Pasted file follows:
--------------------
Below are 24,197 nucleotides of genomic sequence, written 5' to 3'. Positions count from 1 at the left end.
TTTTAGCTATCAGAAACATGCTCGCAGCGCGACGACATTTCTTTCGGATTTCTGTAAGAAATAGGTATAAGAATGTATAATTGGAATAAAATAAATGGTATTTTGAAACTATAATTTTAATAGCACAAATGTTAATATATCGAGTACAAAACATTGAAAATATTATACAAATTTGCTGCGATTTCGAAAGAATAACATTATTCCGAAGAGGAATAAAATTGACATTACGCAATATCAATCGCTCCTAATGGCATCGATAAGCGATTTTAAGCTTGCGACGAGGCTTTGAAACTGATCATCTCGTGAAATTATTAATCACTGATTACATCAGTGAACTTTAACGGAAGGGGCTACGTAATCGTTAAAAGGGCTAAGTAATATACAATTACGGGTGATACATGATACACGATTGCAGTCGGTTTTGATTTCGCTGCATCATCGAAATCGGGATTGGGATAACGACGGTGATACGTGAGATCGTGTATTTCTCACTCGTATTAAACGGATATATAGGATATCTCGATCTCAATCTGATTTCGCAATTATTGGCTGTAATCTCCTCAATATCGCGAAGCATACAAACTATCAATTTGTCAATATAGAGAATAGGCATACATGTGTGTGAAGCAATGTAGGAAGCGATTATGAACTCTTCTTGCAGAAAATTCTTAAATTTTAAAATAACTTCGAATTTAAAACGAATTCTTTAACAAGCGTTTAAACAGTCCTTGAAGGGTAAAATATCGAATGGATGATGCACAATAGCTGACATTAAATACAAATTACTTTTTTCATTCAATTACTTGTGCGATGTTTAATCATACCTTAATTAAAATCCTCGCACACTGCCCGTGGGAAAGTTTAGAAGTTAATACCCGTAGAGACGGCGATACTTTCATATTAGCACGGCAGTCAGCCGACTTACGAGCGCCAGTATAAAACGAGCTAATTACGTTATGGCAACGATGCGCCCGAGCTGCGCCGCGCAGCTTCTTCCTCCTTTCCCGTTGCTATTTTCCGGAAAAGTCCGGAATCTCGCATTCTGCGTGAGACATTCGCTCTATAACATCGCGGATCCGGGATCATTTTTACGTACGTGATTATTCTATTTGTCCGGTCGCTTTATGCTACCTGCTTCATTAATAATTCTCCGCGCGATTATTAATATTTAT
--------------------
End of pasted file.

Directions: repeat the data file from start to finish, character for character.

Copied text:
Below are 24,197 nucleotides of genomic sequence, written 5' to 3'. Positions count from 1 at the left end.
TTTTAGCTATCAGAAACATGCTCGCAGCGCGACGACATTTCTTTCGGATTTCTGTAAGAAATAGGTATAAGAATGTATAATTGGAATAAAATAAATGGTATTTTGAAACTATAATTTTAATAGCACAAATGTTAATATATCGAGTACAAAACATTGAAAATATTATACAAATTTGCTGCGATTTCGAAAGAATAACATTATTCCGAAGAGGAATAAAATTGACATTACGCAATATCAATCGCTCCTAATGGCATCGATAAGCGATTTTAAGCTTGCGACGAGGCTTTGAAACTGATCATCTCGTGAAATTATTAATCACTGATTACATCAGTGAACTTTAACGGAAGGGGCTACGTAATCGTTAAAAGGGCTAAGTAATATACAATTACGGGTGATACATGATACACGATTGCAGTCGGTTTTGATTTCGCTGCATCATCGAAATCGGGATTGGGATAACGACGGTGATACGTGAGATCGTGTATTTCTCACTCGTATTAAACGGATATATAGGATATCTCGATCTCAATCTGATTTCGCAATTATTGGCTGTAATCTCCTCAATATCGCGAAGCATACAAACTATCAATTTGTCAATATAGAGAATAGGCATACATGTGTGTGAAGCAATGTAGGAAGCGATTATGAACTCTTCTTGCAGAAAATTCTTAAATTTTAAAATAACTTCGAATTTAAAACGAATTCTTTAACAAGCGTTTAAACAGTCCTTGAAGGGTAAAATATCGAATGGATGATGCACAATAGCTGACATTAAATACAAATTACTTTTTTCATTCAATTACTTGTGCGATGTTTAATCATACCTTAATTAAAATCCTCGCACACTGCCCGTGGGAAAGTTTAGAAGTTAATACCCGTAGAGACGGCGATACTTTCATATTAGCACGGCAGTCAGCCGACTTACGAGCGCCAGTATAAAACGAGCTAATTACGTTATGGCAACGATGCGCCCGAGCTGCGCCGCGCAGCTTCTTCCTCCTTTCCCGTTGCTATTTTCCGGAAAAGTCCGGAATCTCGCATTCTGCGTGAGACATTCGCTCTATAACATCGCGGATCCGGGATCATTTTTACGTACGTGATTATTCTATTTGTCCGGTCGCTTTATGCTACCTGCTTCATTAATAATTCTCCGCGCGATTATTAATATTTAT